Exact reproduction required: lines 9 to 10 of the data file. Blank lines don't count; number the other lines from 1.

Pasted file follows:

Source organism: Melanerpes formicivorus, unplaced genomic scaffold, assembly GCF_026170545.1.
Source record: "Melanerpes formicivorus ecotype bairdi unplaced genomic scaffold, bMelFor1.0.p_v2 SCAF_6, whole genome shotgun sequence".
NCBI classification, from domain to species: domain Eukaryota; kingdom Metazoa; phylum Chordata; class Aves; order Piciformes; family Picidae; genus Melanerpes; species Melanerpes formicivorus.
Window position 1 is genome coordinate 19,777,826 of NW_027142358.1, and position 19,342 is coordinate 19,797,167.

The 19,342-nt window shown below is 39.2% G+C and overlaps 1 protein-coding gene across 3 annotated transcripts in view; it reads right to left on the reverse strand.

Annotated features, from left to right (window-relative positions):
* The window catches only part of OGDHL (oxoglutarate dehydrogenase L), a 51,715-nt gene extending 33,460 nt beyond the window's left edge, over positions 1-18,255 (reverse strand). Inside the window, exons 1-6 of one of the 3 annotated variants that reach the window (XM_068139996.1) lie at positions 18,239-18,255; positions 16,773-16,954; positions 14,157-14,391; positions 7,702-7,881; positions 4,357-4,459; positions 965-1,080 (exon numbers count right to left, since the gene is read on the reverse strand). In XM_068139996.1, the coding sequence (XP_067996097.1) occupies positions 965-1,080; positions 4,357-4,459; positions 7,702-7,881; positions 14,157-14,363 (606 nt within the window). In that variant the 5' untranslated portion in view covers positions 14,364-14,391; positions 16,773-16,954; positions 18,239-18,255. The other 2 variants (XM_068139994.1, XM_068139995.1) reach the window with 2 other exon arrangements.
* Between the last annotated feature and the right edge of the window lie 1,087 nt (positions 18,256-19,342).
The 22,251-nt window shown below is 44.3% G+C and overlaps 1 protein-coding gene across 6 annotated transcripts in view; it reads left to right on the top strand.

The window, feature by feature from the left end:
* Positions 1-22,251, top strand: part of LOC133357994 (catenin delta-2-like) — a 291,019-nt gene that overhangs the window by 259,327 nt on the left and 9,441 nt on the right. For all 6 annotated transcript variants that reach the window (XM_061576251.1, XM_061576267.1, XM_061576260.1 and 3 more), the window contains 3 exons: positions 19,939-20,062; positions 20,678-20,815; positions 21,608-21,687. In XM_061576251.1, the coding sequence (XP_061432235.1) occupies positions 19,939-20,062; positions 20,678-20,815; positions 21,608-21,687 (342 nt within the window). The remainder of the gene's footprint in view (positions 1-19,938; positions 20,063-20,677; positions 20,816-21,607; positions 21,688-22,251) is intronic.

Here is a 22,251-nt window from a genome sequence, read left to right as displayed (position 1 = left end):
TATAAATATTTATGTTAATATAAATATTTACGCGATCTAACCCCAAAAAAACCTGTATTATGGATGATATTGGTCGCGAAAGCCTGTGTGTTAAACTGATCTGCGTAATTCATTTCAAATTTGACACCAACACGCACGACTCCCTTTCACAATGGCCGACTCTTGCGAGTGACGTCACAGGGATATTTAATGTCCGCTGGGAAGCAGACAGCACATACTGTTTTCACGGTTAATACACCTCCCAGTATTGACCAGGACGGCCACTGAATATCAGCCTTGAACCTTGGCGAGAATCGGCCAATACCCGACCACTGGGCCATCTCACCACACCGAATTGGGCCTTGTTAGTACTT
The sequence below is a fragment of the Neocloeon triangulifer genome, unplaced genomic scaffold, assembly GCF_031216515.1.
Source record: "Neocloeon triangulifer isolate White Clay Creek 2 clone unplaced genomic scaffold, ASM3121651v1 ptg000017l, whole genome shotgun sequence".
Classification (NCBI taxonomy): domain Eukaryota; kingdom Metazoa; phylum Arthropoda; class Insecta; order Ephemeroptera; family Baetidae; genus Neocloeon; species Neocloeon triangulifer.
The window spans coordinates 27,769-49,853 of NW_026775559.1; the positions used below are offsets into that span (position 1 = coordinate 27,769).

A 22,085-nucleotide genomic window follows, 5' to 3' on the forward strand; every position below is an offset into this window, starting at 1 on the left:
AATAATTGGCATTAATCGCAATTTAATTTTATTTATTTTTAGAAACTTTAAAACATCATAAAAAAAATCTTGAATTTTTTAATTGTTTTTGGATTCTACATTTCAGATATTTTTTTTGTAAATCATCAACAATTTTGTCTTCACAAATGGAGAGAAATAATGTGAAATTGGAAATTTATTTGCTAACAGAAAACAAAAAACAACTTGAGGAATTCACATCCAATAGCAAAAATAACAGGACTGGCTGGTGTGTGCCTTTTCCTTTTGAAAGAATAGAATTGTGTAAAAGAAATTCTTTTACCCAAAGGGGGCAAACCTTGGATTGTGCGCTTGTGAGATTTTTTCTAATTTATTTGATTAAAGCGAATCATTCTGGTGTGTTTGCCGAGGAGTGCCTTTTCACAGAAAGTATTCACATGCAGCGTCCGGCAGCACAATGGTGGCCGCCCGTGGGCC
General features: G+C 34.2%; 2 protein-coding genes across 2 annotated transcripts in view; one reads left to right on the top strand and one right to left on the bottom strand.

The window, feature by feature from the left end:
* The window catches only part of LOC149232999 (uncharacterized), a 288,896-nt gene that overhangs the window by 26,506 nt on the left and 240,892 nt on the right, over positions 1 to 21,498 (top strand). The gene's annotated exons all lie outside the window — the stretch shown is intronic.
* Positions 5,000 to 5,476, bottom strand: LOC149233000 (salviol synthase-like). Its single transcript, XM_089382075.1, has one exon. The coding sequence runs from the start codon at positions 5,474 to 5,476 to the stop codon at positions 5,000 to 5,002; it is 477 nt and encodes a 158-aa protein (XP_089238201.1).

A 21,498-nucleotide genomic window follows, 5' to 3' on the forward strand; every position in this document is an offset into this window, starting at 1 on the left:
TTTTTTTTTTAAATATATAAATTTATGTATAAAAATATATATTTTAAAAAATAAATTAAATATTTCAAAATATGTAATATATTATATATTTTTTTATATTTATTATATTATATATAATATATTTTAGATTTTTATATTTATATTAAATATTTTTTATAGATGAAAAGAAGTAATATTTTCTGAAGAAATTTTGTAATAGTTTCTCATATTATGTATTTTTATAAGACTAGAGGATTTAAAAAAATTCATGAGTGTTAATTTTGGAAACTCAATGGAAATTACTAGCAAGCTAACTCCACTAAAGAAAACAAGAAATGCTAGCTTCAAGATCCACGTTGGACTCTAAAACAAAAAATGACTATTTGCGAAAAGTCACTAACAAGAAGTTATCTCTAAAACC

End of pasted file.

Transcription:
The 22,251-nt window shown below is 44.3% G+C and overlaps 1 protein-coding gene across 6 annotated transcripts in view; it reads left to right on the top strand.

The window, feature by feature from the left end: